Honeywell to test new long-duration flow battery with Duke

Honeywell has developed a new flow battery technology capable of storing and discharging renewably-generated electricity for up to 12 hours (Coutesy: Duke Energy)

Honeywell has developed a new flow battery technology capable of storing and discharging renewably-generated electricity for up to 12 hours, the company announced Tuesday.

The company will test the 400 kWh unit at Duke Energy's Emerging Technology and Innovation Center in Mount Holly, North Carolina next year, with the deployment of a utility-scale, 60 mWh pilot project expected in 2023.

Honeywell becomes one of the first vertically integrated end-to-end energy storage providers from battery manufacturing to integration, the company added.

“With this flow battery, Honeywell has developed an innovative energy storage technology to answer upcoming energy storage needs beyond the current technologies available on the market,” said Ben Owens, vice president and general manager, Honeywell Sustainable Technology Solutions. “As utilities and corporations seek cost-effective alternatives to coal-fired plants with long-duration energy storage solutions, they are switching to renewable energy targets that work around the clock to reduce carbon emissions. By partnering with Duke, we can implement this innovate energy storage technology at scale and bring to market a revolutionary flow battery to meet growing energy storage demands while assisting companies in meeting their carbon neutral goals.”

Global energy storage deployments are expected to nearly triple year-over-year in 2021, reaching 12 GW/28 GWh, according to a report by Wood Mackenzie.

Wood Mackenzie's Global Energy Storage Outlook forecasts nearly 1 TWh of total demand from 2021-2030, with the U.S. and China dominating the market. The two countries will account for over 70% of total global installed energy storage capacity through 2030, the report notes.

Emergen Research predicts the global battery market to reach $24.57 billion by 2027, up from $16.19 billion in 2019.

Long-duration energy storage, meanwhile, is a crucial piece of the energy transition to support rapid deployment of renewable, variable energy sources. While lithium-ion batteries currently dominate the market, there are safety and environmental concerns about sourcing and deployment of the technology, which is also limited to only discharge up to 4 hours.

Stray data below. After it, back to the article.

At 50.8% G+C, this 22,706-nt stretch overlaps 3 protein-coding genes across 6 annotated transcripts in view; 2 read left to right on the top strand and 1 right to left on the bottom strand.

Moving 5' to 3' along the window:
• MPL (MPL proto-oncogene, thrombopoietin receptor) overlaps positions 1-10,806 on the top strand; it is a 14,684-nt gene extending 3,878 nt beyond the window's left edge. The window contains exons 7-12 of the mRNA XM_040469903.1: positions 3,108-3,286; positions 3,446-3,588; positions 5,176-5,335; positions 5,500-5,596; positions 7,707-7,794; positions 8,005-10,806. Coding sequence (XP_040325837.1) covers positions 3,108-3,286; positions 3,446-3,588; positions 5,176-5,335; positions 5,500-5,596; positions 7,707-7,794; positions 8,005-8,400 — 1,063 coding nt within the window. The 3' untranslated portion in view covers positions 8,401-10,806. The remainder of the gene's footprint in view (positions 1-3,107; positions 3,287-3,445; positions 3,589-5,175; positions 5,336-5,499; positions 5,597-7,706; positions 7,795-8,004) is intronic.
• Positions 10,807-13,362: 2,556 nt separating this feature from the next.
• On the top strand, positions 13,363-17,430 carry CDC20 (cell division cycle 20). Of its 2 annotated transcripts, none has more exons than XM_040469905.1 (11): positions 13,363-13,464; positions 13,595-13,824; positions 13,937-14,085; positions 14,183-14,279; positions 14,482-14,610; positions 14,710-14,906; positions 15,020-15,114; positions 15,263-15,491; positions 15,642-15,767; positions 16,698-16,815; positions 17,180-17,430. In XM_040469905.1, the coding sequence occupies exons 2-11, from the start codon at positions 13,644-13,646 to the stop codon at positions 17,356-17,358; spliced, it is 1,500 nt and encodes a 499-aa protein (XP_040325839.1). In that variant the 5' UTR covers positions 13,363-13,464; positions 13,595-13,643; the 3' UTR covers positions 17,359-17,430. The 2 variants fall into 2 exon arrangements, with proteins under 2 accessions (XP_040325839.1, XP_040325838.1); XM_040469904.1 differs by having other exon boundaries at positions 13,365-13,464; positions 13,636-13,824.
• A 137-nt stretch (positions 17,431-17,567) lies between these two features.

“Duke Energy has followed flow battery technology for a number of years and is interested in the advancements Honeywell is pursuing,” said Tom Fenimore, director, Smart Grid Emerging Technology and Operations. “Our Emerging Technology and Innovation Center is an ideal proving ground to study this technology. Over the next five years, Duke Energy plans to install almost 400 megawatts of battery storage capacity in our service territory. We have a keen interest in breakthrough technologies.”

Long-duration energy storage -- systems capable of storing energy for more than five hours -- can provide resiliency for the grid and reliability for intermittent renewable energy generation.

Bill Gates' Breakthrough Energy Ventures is backing long-duration storage companies ESS, Form Energy, and Ambri, among others, while gravity-based energy storage firm Energy Vault is expected to list on the NYSE after a SPAC merger of its own, valuing the company at $1.1 billion.

Earlier this month, ESS became the first U.S. long-duration energy storage company to list on the New York Stock Exchange. The company also inked a massive 2 GWh deal with SB Energy and reached an agreement to supply Enel Green Power with 17 battery systems in Spain.

Author

  • John Engel is the Content Director for Renewable Energy World. For the past decade, John has worked as a journalist across various mediums -- print, digital, radio, and television -- covering sports, news, and politics. He lives in Asheville, North Carolina with his wife, Malia. Have a story idea or a pitch for Renewable Energy World? Email John at john.engel@clarionevents.com.

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John Engel is the Content Director for Renewable Energy World. For the past decade, John has worked as a journalist across various mediums -- print, digital, radio, and television -- covering sports, news, and politics. He lives in Asheville, North Carolina with his wife, Malia. Have a story idea or a pitch for Renewable Energy World? Email John at john.engel@clarionevents.com.

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